Expedia-owned Travelocity, Orbitz forces customers into travel credits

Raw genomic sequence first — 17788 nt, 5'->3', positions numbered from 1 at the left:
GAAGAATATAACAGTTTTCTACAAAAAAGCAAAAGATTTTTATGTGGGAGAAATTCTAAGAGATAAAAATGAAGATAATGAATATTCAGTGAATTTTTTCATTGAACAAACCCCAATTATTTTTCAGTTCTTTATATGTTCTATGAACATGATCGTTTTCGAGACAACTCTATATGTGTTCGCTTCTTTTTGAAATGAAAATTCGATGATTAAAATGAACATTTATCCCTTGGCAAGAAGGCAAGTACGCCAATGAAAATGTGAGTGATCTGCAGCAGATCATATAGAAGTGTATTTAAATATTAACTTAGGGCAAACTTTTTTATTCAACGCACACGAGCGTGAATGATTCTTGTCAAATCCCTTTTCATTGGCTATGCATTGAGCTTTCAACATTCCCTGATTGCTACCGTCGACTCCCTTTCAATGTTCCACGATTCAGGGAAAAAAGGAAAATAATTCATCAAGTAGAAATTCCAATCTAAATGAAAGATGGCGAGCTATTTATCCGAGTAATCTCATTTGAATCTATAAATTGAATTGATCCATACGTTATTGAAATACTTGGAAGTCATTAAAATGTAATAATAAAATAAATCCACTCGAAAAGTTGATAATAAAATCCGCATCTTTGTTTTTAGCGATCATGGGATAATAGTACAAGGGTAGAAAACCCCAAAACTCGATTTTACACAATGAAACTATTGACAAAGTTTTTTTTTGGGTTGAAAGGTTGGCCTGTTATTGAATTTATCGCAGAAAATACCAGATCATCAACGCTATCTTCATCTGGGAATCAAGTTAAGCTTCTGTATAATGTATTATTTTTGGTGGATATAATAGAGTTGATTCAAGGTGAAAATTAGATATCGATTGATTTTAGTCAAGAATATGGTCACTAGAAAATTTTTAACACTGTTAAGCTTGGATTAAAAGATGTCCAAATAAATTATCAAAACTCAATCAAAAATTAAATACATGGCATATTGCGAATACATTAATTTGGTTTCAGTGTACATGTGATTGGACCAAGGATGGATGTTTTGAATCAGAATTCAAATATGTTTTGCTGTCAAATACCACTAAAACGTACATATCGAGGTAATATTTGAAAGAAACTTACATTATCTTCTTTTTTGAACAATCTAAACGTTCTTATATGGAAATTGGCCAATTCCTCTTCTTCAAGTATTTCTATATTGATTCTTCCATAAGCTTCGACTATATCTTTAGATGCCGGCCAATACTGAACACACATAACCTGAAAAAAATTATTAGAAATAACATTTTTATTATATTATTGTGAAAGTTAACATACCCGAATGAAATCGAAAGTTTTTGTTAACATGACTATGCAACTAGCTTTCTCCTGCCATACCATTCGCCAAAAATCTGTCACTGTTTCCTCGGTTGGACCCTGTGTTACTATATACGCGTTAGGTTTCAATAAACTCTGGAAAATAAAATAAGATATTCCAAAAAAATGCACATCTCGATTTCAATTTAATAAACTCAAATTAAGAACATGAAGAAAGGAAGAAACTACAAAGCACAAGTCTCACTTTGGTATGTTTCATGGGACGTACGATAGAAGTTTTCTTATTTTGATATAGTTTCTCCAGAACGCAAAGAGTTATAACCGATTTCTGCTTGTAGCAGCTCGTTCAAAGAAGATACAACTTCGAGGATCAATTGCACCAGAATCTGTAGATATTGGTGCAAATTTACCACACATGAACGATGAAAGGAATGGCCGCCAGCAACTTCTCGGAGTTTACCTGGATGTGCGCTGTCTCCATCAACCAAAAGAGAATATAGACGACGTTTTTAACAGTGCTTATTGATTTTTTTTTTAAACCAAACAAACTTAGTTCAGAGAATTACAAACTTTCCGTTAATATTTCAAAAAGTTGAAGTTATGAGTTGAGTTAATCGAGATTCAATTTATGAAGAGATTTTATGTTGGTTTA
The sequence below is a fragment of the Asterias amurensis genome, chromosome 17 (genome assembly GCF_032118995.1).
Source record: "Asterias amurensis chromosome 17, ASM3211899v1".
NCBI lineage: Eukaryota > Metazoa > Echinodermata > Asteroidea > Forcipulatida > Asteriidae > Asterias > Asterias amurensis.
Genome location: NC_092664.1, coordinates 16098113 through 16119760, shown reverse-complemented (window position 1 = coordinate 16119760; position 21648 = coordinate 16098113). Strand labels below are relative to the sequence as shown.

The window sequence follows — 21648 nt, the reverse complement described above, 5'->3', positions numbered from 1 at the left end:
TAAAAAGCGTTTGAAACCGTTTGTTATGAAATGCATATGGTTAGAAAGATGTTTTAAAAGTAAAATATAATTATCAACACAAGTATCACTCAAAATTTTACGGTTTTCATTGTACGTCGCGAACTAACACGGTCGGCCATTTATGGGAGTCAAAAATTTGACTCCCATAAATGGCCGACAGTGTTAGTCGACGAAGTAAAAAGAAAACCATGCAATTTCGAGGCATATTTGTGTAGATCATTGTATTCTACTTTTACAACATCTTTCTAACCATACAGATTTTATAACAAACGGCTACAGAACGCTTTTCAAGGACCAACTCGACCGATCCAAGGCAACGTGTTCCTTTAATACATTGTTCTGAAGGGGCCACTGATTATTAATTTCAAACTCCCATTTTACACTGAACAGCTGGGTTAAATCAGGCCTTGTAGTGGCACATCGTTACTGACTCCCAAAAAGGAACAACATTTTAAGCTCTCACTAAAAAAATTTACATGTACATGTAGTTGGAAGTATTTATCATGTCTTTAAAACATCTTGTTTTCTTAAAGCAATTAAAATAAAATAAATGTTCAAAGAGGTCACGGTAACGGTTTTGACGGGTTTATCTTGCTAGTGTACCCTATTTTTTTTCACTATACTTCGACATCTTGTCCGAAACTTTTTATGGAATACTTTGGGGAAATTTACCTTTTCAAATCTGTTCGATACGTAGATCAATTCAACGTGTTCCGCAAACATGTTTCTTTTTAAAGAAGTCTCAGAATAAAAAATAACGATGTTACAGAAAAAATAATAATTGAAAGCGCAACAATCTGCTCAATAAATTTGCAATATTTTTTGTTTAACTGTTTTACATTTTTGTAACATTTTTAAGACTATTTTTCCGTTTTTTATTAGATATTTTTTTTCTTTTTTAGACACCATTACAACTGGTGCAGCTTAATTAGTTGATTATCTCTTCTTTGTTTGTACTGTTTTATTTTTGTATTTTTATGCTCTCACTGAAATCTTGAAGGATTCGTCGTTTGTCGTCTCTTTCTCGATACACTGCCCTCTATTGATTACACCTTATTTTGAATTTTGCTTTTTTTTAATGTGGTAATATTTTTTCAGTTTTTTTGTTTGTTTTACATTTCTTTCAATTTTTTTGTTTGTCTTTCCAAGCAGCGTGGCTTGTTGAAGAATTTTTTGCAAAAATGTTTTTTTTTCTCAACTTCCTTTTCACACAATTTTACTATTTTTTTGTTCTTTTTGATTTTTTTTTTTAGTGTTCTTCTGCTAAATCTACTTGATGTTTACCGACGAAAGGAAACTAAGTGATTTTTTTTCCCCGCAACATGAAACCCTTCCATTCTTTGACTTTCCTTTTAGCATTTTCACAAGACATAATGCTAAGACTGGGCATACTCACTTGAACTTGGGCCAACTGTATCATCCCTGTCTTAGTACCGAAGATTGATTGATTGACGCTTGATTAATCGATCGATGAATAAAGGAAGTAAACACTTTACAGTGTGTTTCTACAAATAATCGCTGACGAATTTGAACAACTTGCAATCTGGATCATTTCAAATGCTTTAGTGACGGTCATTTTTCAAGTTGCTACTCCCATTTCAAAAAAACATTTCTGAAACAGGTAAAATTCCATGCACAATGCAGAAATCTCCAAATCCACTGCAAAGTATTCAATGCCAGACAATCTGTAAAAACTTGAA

Online travel websites that block customers who are legitimately owed refunds from airlines from getting them. It seems to be a widespread problem, at least with one huge online travel company: Expedia Group. Last month, we showed you how Expedia forced customers who are legitimately entitled to refunds from airlines to withdraw credit instead. Since then, we’ve heard from many of you with the same story about Expedia or the other websites they own such as Travelocity and Orbitz. For Matt Syring and his wife, it was a flight to Spain with Iberia, canceled by the airline. “They’re holding onto our money, $1400. Right now it’s ridiculous,” Syring said. For Mario Torres, it was nearly $3,500 in airfare for a spring break trip to Dubai canceled by Emirates. “In the end they offered the credit,” he said. And for Kathy Jagielski, nearly $2,000 in tickets on United for a getaway with her boyfriend and daughter in Arizona. “I’m not canceling the trip because I just don’t feel like it. It’s because the airline canceled it,” she said. . “And now they say I can’t get my money back?” All three would have to be refunded because they were still passengers when the airlines canceled the flights. But they all have something in common: they booked their tickets on Expedia.com or one of Expedia Group’s other travel sites, such as Travelocity. “When I spoke to Travelocity, they said the flight was cancelled,” Jagielski said. “People have to be honest. And if you paid for something, you have to get your money back.” Still, she says Travelocity has repeatedly told her she couldn’t get her money back, despite United canceling her flight. She says she’s citing federal regulations that require passengers like her to be given the option to get their money back. And those regulations also mandate refunds from online travel agents like Travelocity or its parent company Expedia. As soon as NewsCenter 5 contacted United, they authorized the refund, but said it had to come from Travelocity. Matt Syring also cited federal policy, but says Expedia continued to blame his airline: Iberia. “We mentioned the law because we were on the website — so we actually quoted that. They don’t actually recognize it,” he said. “Every time they said, ‘We’re trying to contact them, we can’t get them, we’ll have to contact you to let you know,'” he said. “Expedia’s response was that they were following the airline’s policies,” Mario Torres told us. “I’ve tried many times to contact Expedia.” Every time Torres called, he told him to explain his problem from the beginning, and he says the standard response from Expedia customer service was “no refunds”. He doesn’t sit well with Torres, so he filed a complaint with the US Department of Transportation. Within a week, he received an email from Emirates authorizing his refund, but again referred him to Expedia, where he says he has experienced delays. “Expedia can’t keep the money in their pockets. They need to put that money back in the pockets of consumers in our country,” Massachusetts Senator Ed Markey said. “Expedia should be required to reimburse a passenger for a flight that never took place.” Last month we showed Senator Ed Markey of Massachusetts our first story about refund issues with Expedia. We reported five refund refusals to the company in May, and in four of them Expedia admitted it was wrong and issued refunds. In the fifth case, they also eventually relented when the airlines — United and Delta — allowed refunds. Senator Markey has been at the forefront of airline refunds and drafted legislation that would broaden who is eligible. Sen Markey says the issue with Expedia is an enforcement issue and called on the DOT to take firm action. “The Ministry of Transport is not doing enough,” he said. “They are almost washing their hands off the responsibility of making sure passengers get the compensation they are entitled to.” back. In Kathy Jagielski’s case, the company claims that her itinerary hadn’t changed enough to qualify for a refund, but United approved it anyway. Expedia has addressed these issues on a case-by-case basis, but it shouldn’t be that hard for customers who owe a refund to get one. We asked Expedia where the responsibility is, and a spokesperson declined to answer that question. If you have a problem with a refund from an airline that you believe you owe, file a complaint with the DOT here: https://airconsumer.dot.gov/escomplaint/ConsumerForm.cfm